Computers learn appreciation for art – sciencedaily
A new math program developed at the Department of Computer Science at the University of Haifa will allow computers to “know” whether the artwork you are viewing is an original by Leonardo da Vinci, as the seller claims, or from another lesser-known artist. “The field of computer vision is very complex and multifaceted. We hope that our new development will be another step forward in this field,” said Professor Daniel Keren who developed the program.
Thanks to this innovation, the researchers “taught” the computer to identify the works of different artists. The computer learned to identify artists after the program transformed drawings of nature, people, flowers, and other scenes into a series of mathematical, sine and cosine symbols. Once the computer has “learned” some of the works of each artist, the program allows the computer to master each artist’s individual style and identify the artist when looking at other works – works. that the computer has never seen.
According to Professor Keren, the program can identify the works of a specific artist even if they represent different scenes. âAs soon as the computer learns to recognize Dali’s clock designs, it will recognize his other paintings, even without clocks. As soon as the computer learns to recognize Van Gogh’s whirlpools, it will recognize them in images that it has never seen it before. “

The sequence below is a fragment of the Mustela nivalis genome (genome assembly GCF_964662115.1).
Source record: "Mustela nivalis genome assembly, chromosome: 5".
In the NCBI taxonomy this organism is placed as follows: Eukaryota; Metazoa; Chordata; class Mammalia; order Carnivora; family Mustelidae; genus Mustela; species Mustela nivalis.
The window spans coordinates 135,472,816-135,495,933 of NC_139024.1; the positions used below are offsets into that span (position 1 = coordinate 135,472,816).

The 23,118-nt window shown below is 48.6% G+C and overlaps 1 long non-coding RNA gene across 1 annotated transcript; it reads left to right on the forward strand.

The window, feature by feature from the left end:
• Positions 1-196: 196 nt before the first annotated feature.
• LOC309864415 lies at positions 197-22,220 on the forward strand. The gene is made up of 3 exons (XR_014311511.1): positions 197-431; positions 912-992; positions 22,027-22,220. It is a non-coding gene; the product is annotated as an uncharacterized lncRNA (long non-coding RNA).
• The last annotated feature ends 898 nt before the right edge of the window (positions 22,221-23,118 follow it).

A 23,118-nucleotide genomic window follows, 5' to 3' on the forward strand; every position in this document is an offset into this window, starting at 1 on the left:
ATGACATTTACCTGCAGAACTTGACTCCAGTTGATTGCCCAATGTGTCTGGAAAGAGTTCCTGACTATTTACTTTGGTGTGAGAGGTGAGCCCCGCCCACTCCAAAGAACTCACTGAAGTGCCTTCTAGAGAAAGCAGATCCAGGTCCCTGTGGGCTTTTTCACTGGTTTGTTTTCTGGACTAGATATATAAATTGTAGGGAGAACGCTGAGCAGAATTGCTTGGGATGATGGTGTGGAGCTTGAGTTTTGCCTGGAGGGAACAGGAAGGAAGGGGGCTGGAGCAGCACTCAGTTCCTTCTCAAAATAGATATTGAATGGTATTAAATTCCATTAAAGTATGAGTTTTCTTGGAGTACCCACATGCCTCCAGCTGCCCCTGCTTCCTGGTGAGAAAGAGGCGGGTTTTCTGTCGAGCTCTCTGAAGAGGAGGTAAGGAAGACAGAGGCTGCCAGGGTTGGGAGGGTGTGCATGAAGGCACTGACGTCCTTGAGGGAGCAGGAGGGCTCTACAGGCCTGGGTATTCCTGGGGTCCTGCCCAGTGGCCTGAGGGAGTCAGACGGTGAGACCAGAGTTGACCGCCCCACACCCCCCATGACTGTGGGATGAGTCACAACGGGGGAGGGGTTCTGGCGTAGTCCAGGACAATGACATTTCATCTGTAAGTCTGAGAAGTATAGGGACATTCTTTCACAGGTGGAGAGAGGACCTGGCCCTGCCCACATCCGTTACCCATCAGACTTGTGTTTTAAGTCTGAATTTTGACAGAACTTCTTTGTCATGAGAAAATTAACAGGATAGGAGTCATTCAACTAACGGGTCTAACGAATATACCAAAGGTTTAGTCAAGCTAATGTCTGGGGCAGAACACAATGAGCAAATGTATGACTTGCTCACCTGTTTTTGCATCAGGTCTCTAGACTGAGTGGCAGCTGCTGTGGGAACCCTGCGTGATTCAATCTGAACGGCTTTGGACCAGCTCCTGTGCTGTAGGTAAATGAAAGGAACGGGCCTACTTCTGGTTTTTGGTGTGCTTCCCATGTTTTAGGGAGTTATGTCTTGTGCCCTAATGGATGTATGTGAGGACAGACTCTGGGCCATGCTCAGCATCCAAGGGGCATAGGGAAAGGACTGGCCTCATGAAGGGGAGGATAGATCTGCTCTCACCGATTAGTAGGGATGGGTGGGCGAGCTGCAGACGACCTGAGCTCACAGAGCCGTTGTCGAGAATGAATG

This new development is a step forward in the field of computer vision. According to Professor Keren, this field is still inferior to human vision. âHuman vision has evolved millions of years and our field is only 30 years old. At this point, computers are still struggling to do very simple things for people, for example, recognize an image of a human face. A computer has trouble identifying when an image is of a human face or how many faces are in an image. However, computers are very good at simulating and sketching 3-dimensional images such as arteries. brain or road network. “
At present, the new program may be of use to someone who appreciates art, but not to a true expert in the field. If you’re a novice who paid a high price for a photo that the seller claims to be an exact copy of a Da Vinci, the program can tell you if you wasted your money or made a smart purchase.
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